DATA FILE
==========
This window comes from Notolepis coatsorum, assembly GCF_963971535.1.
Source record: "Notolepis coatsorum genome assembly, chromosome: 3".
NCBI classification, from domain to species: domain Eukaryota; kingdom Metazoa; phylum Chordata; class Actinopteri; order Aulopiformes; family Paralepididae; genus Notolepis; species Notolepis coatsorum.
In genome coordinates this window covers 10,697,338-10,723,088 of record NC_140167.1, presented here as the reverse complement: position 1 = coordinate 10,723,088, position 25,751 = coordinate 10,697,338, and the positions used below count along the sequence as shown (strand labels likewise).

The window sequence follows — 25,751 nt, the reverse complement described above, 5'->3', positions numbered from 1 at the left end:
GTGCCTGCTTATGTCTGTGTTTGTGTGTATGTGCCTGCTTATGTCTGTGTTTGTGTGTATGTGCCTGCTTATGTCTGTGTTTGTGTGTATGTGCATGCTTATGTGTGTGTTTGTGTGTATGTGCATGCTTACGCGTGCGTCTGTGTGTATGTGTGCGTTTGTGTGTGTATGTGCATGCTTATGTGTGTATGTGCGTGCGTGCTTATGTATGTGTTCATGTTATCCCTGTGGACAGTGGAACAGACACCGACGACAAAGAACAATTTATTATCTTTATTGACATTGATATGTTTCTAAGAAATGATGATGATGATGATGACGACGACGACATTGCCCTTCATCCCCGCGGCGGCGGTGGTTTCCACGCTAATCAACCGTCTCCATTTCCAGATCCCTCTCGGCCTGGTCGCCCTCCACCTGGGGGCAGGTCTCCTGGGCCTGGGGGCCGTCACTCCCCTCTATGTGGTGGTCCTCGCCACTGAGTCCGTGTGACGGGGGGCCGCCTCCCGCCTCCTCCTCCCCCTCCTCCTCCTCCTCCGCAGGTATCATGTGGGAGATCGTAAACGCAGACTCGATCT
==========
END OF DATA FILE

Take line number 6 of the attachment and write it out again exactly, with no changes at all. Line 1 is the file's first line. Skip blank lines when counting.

GTGCCTGCTTATGTCTGTGTTTGTGTGTATGTGCCTGCTTATGTCTGTGTTTGTGTGTATGTGCCTGCTTATGTCTGTGTTTGTGTGTATGTGCATGCTTATGTGTGTGTTTGTGTGTATGTGCATGCTTACGCGTGCGTCTGTGTGTATGTGTGCGTTTGTGTGTGTATGTGCATGCTTATGTGTGTATGTGCGTGCGTGCTTATGTATGTGTTCATGTTATCCCTGTGGACAGTGGAACAGACACCGACGACAAAGAACAATTTATTATCTTTATTGACATTGATATGTTTCTAAGAAATGATGATGATGATGATGACGACGACGACATTGCCCTTCATCCCCGCGGCGGCGGTGGTTTCCACGCTAATCAACCGTCTCCATTTCCAGATCCCTCTCGGCCTGGTCGCCCTCCACCTGGGGGCAGGTCTCCTGGGCCTGGGGGCCGTCACTCCCCTCTATGTGGTGGTCCTCGCCACTGAGTCCGTGTGACGGGGGGCCGCCTCCCGCCTCCTCCTCCCCCTCCTCCTCCTCCTCCGCAGGTATCATGTGGGAGATCGTAAACGCAGACTCGATCT